Review for Frankie Howerd - The Lost TV Pilots
For me, despite physical media sales falling, we are living in a truly magical age. It’s an age where even the slightest of material can get released in limited form and find its niche audience. ‘Frankie Howerd – The Lost Pilots’ is such a release and I am undoubtedly one of the few oddballs who make up its niche.
Released by Kaleidoscope, the fine folk dedicated to preserving otherwise ‘lost’ television archives, it collects together several ‘lost’ or unaired pilots featuring Frankie Howerd, spread across two discs. It may not be everyone’s cup of tea, but of ot sounds like yours, make sure you pick a copy up by way of support. That way, they’ll feel encouraged to work on releasing more of their hidden gems.
Frankie Howerd, whatever your opinions on him might be, was a complete one off. His humour and style of delivery had direct lineage to music hall, and comedians like Max Millar in particular, who relied on double entendres and catch-phrases for laughs. He also had a fairly unique way, in television in any case, of breaking the fourth wall, frequently talking directly to the viewing audience, even whilst in the throes of drama.
His catch phrase were used endlessly (‘Oh no missus’, ‘Oh please yourselves…’ ‘Titter ye not’ etc) and his approach looked wildly under-rehearsed and spontaneous. But the reality was that they simply weren’t. Apparently, they were fastidiously practised.
Having been incredibly successful in Britain, in common with other post-card, end-of-pier humour, he never really enjoyed much success overseas. This was probably in large part down to the fact that his humour was curiously British. It seems that we alone love nothing better than a snigger at even the remotest sexual innuendo, perhaps after years of relative sexual repression. But who cares? If it makes you laugh, it makes you laugh.
This set gathers together a number of pilots from the 1970s when he and his agent were determined to break him into the US, Canadian and Australian markets. That said, nothing was done to alter his style of humour. Make no mistake, this is smutty innuendo from start to finish and, viewed in the sensible cold-light of the 21st Century seem pretty risible now.
I was sent just the first of the two discs for this review so I can only comment on that.
First up is a single one hour (minus ad breaks) pilot capitalising on the success of ‘Up Pompeii’ with ‘Up the Convicts’ produced by 7 Network in Australia in 1976. It ran for just four episodes and, on the basis of this one (episode 3), that’s hardly a surprise. There can’t have been a double entendre left standing. Filmed in front of a live audience, it has the atmosphere of a saucy pantomime with Howerd, playing the part of Jeremiah Shirk, sentenced to a penal colony in New South Wales, Australia, going full pelt in totally predictable style. If you’re a fan of that, you’ll love it. Set in 1820’s Sydney, Shirk is an ex-con who now works as a servant for Sir Montague and Lady Fitzgibbon. This episode has Sir Montague trying to persuade Jeremiah to marry a rather portly looking woman who does little else but eat. The lecherous Shirk has other plans.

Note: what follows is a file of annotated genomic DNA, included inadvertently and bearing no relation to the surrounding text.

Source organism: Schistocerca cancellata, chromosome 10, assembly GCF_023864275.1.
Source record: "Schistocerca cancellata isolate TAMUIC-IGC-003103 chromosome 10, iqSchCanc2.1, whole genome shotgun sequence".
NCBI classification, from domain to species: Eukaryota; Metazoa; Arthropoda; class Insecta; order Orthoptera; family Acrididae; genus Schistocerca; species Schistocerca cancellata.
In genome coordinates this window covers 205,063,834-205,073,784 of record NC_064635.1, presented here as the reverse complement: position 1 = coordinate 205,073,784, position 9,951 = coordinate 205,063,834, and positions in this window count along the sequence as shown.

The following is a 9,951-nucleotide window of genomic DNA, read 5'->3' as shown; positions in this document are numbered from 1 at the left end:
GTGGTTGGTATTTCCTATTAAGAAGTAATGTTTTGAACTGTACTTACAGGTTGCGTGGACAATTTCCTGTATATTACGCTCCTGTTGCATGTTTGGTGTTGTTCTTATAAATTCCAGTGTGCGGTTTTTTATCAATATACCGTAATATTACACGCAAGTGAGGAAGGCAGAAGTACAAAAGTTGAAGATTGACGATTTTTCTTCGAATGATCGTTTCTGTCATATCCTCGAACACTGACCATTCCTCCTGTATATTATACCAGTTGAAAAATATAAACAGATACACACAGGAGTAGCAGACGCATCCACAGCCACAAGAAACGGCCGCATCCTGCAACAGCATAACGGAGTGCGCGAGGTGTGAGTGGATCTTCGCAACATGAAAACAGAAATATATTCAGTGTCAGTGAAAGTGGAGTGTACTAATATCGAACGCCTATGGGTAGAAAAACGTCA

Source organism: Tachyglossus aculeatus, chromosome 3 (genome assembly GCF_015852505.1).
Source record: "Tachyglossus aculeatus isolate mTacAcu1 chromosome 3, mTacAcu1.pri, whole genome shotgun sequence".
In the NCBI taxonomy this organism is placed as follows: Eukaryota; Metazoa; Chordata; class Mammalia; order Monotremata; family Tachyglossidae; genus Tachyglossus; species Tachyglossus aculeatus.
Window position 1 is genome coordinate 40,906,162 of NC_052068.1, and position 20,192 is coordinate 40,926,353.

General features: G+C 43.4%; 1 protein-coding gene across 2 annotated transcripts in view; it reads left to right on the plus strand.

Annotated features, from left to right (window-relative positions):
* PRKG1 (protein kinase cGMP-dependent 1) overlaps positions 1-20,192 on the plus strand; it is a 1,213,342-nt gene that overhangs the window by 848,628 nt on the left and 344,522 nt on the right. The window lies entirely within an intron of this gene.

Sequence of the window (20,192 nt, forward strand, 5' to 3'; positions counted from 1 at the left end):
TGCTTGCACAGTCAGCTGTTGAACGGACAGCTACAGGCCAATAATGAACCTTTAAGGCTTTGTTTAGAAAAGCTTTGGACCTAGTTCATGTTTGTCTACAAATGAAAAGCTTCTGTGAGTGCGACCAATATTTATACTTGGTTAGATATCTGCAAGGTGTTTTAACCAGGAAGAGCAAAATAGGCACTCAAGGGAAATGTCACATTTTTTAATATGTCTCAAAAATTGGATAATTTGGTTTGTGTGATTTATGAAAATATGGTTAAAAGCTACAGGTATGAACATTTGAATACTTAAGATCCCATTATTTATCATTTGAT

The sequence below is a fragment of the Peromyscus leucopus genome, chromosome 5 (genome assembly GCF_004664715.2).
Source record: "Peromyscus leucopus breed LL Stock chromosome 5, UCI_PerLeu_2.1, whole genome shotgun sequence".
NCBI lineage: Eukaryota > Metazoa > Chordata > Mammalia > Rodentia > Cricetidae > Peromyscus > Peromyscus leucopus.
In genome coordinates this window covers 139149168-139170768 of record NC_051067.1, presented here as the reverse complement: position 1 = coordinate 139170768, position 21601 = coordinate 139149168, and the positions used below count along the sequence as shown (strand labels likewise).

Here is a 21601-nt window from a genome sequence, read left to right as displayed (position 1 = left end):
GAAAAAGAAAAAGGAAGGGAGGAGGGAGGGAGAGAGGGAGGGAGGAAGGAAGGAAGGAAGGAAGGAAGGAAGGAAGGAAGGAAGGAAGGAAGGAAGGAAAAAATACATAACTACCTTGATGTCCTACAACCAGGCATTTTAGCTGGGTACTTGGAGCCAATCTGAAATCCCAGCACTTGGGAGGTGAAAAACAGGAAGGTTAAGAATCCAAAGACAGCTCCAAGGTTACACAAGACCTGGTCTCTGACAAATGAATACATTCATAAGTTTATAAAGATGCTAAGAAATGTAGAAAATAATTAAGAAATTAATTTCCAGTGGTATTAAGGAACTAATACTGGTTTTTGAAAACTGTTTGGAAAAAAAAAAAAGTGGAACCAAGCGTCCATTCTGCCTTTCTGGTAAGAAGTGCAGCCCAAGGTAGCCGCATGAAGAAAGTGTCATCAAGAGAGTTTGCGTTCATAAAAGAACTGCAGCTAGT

It’s all a bit ramshackle and very seventies. The same could be said of the two episodes of ‘The Frankie Howerd Show’, made for Canadian TV the same year as the Australian excursion in 1976. Two episodes are included – the pilot and episode 1.
Howerd is a British immigrant who has moved to a rooming house in Toronto. Having decided to move there, he now has to find a job. Absurdly, in the pilot he applies for, and gets a job as a rivet carrier though is completely unaware that this involves traversing scaffolding at the highest reaches of a skyscraper. Cue lots of Howerd looks to camera as well as some pretty rank keying (a feature of TV at the time) which looks entirely convincing. Which actually doesn’t make it any less enjoyable to watch.
In the second episode, he becomes ‘Francis Howerd Esq. from the London school of decorating and sticking it up’, despite knowing little or nothing about decorating.
It’s all pretty tame humour, and limps along in the same vein as many sitcoms of the period, whilst failing to ignite or rise above the norm.
Disc two apparently contains an attempt to recreate the popularity of ‘The Gong Show’, a 30-minute talent contest where acts are judged by three celebrities (sound familiar?). Howerd is the compere and in this Southern TV one-off from 1977, which never aired, with Diana Dors, Russel Harty and Madeline Smith as the celebs. I’d love to see it so may have to pick it up at some future point. I’ll update this review if I do.
Next up are a series of interviews from 1977 in the US, promoting the film ‘Sgt. Pepper’s Lonely Hearts Club Band’ in which he played Mr. Mustard.
Also included is an appearance on the Merv Griffin Show, and another short interview for ‘The Mike Douglas Show’ which is a lower key, 27 minute black and white interview presented here in its entirety.
The disc is a mixed bag, both in terms of its humour and delivery and the technical , quality of the material but for Frankie Howerd fans will be no less enjoyable for that. Whilst the content is very variable and a bit hit and miss, it will still raise the odd guffaw and for my money, is worth picking up just for that.